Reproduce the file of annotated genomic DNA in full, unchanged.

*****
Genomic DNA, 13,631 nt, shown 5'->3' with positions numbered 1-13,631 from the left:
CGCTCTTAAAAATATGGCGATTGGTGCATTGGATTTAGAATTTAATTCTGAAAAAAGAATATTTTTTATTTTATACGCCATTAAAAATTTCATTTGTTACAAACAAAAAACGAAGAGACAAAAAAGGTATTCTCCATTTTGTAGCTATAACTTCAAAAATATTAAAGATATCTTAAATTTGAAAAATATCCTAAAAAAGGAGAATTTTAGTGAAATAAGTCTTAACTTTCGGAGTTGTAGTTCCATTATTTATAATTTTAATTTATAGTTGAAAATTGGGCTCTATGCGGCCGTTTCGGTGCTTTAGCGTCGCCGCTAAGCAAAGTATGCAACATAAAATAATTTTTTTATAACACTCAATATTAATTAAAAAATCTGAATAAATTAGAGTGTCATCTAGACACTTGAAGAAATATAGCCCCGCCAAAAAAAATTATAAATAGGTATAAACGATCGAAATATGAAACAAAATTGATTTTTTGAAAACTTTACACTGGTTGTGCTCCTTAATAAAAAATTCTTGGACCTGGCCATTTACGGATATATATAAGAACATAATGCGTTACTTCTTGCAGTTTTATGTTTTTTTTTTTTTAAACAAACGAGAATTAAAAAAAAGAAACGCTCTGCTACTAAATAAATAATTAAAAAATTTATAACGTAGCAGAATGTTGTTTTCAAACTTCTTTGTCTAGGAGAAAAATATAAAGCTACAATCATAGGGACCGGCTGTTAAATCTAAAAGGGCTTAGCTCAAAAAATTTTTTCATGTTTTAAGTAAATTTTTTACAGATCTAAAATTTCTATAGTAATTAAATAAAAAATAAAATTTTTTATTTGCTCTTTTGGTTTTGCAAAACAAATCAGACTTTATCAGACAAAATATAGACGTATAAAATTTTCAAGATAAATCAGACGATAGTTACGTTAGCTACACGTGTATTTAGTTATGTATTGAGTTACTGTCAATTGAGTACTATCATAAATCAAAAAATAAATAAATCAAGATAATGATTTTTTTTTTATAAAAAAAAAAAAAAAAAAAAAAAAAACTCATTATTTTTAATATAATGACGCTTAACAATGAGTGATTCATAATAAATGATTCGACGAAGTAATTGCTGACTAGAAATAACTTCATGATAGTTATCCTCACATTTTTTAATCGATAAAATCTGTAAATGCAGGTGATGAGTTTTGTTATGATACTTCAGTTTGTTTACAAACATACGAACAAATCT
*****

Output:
Genomic DNA, 13,631 nt, shown 5'->3' with positions numbered 1-13,631 from the left:
CGCTCTTAAAAATATGGCGATTGGTGCATTGGATTTAGAATTTAATTCTGAAAAAAGAATATTTTTTATTTTATACGCCATTAAAAATTTCATTTGTTACAAACAAAAAACGAAGAGACAAAAAAGGTATTCTCCATTTTGTAGCTATAACTTCAAAAATATTAAAGATATCTTAAATTTGAAAAATATCCTAAAAAAGGAGAATTTTAGTGAAATAAGTCTTAACTTTCGGAGTTGTAGTTCCATTATTTATAATTTTAATTTATAGTTGAAAATTGGGCTCTATGCGGCCGTTTCGGTGCTTTAGCGTCGCCGCTAAGCAAAGTATGCAACATAAAATAATTTTTTTATAACACTCAATATTAATTAAAAAATCTGAATAAATTAGAGTGTCATCTAGACACTTGAAGAAATATAGCCCCGCCAAAAAAAATTATAAATAGGTATAAACGATCGAAATATGAAACAAAATTGATTTTTTGAAAACTTTACACTGGTTGTGCTCCTTAATAAAAAATTCTTGGACCTGGCCATTTACGGATATATATAAGAACATAATGCGTTACTTCTTGCAGTTTTATGTTTTTTTTTTTTTAAACAAACGAGAATTAAAAAAAAGAAACGCTCTGCTACTAAATAAATAATTAAAAAATTTATAACGTAGCAGAATGTTGTTTTCAAACTTCTTTGTCTAGGAGAAAAATATAAAGCTACAATCATAGGGACCGGCTGTTAAATCTAAAAGGGCTTAGCTCAAAAAATTTTTTCATGTTTTAAGTAAATTTTTTACAGATCTAAAATTTCTATAGTAATTAAATAAAAAATAAAATTTTTTATTTGCTCTTTTGGTTTTGCAAAACAAATCAGACTTTATCAGACAAAATATAGACGTATAAAATTTTCAAGATAAATCAGACGATAGTTACGTTAGCTACACGTGTATTTAGTTATGTATTGAGTTACTGTCAATTGAGTACTATCATAAATCAAAAAATAAATAAATCAAGATAATGATTTTTTTTTTATAAAAAAAAAAAAAAAAAAAAAAAAAACTCATTATTTTTAATATAATGACGCTTAACAATGAGTGATTCATAATAAATGATTCGACGAAGTAATTGCTGACTAGAAATAACTTCATGATAGTTATCCTCACATTTTTTAATCGATAAAATCTGTAAATGCAGGTGATGAGTTTTGTTATGATACTTCAGTTTGTTTACAAACATACGAACAAATCT